Coming out comes with challenges

Brigid McCarthy

When freshman Lee Gaines of Shrewsbury came out to their family as pansexual and nonbinary, they were swiftly and promptly written out of their great grandmother’s will.

“She was very, very Catholic. She went to a Catholic school, she almost was a nun,” Gaines explained. “It’s fine. I lost a pair of shoes, that’s about it.”

In a heteronormative society, LGBTQ+ teenagers must “come out” to families and friends about their gender and sexual identities. While not all LGBT youth get written out of family wills for their honesty, many face similarly marginalizing consequences like parental pressure, school ostracization and in extreme situations, complete familial rejection. According to The Trevor Project, LGBTQ+ youth make up an estimated 40% of the homeless youth population; of that population, as many as 60% are likely to attempt suicide.  

Strictly upheld religious values sometimes foster unsafe home environments and prejudice in family members, like in Gaines’s situation. An anonymous bisexual senior also explained that if he came out to his religious parents, “they would probably say it’s against [our] religion or ‘just a phase,’” he said. “I would want to come out to my parents eventually, probably not while I’m still under their roof in case of anything bad.”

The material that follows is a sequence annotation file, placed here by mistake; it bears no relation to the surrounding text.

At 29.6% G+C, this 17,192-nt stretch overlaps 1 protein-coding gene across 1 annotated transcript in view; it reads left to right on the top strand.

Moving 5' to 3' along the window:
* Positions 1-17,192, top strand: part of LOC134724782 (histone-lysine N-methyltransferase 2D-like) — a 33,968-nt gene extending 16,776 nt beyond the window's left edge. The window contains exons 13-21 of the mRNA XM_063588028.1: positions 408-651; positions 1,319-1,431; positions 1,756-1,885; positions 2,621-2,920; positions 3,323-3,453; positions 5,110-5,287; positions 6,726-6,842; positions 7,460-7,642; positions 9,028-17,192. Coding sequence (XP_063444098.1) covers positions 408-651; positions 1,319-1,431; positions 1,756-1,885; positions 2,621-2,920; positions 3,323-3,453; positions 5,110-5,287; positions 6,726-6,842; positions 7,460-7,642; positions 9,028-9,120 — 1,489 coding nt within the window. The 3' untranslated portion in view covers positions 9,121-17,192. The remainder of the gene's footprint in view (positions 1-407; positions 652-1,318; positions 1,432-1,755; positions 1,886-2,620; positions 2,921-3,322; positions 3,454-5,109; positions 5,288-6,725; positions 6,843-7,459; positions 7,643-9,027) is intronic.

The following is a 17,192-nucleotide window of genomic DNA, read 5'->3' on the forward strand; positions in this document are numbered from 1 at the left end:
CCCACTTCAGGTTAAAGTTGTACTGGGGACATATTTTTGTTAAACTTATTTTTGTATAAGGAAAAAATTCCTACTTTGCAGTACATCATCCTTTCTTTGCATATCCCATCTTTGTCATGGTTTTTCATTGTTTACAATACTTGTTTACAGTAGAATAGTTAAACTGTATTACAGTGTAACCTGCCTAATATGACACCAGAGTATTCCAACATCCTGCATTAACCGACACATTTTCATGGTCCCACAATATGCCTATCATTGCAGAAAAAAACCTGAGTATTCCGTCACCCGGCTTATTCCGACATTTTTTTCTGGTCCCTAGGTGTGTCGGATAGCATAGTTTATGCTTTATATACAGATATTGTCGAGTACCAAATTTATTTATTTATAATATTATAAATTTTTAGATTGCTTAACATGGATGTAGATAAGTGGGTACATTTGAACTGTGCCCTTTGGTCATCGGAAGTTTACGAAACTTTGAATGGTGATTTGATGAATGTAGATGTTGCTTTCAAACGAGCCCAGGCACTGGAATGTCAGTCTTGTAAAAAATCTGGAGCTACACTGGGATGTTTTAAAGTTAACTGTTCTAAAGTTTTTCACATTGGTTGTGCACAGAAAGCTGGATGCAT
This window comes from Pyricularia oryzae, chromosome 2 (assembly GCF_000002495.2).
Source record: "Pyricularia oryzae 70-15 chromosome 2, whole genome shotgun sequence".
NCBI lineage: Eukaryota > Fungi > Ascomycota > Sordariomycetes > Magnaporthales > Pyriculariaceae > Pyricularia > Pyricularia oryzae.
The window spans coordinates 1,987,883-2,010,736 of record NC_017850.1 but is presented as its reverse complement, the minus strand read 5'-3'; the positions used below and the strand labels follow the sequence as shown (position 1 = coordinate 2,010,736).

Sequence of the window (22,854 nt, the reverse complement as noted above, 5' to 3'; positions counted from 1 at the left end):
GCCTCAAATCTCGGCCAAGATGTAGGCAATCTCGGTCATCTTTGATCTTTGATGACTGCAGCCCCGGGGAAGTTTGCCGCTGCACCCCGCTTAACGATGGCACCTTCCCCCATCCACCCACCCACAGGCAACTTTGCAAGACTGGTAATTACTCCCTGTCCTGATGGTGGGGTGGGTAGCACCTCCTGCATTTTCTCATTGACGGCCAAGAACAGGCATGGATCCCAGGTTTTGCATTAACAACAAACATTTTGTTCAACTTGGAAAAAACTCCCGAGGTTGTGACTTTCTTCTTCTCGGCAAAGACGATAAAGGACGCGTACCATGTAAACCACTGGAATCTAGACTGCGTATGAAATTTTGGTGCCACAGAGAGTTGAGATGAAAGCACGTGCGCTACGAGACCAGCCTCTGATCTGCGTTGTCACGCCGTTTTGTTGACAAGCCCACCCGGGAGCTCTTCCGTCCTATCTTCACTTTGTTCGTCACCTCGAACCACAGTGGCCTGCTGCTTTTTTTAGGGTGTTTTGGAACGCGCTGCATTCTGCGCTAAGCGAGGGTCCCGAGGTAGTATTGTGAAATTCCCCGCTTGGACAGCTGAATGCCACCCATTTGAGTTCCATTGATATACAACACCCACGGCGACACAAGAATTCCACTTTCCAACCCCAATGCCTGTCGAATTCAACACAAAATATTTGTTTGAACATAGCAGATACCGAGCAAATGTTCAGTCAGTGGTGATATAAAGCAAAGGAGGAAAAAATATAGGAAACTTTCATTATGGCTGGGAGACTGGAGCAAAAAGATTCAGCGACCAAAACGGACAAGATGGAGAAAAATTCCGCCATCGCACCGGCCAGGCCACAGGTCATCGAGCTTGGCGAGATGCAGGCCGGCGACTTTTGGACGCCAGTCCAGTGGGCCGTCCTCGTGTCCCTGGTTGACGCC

Students who fear extreme consequences from their parents and guardians find refuge at CHS, surrounded by friends of similar identities and accepting personalities. The aforementioned senior is, in fact, out to everyone at school. However, the accepting educational environment at CHS isn’t necessarily free from personal prejudices.  

“I had an incident freshman year where I had a pronoun sticker on my locker and someone tore it off,” said junior Hayden Minard of Union Beach, who is a nonbinary lesbian.

According to a 2015 study done by the Gay, Lesbian and Straight Education Network, 85% of LGBT students have experienced verbal harassment at school. Additionally, 58% of LGBT youth have felt unsafe at school due to their sexual orientation and 43% have felt unsafe because of their gender identity. While nationwide progression has been made in terms of LGBTQ+ acceptance and rights, there are risks that come with being yourself, especially as a teenager.

Still, the draw for LGBTQ+ teens who choose to come out of the closet is the ability to live unapologetically and authentically: a privilege heterosexual teenagers may take for granted.

 “With coming out, it really depends on your situation and where you live and how your safety is measured. There’s no reason to come out if you can’t,” Minard said. “I came out because I wanted to be myself.”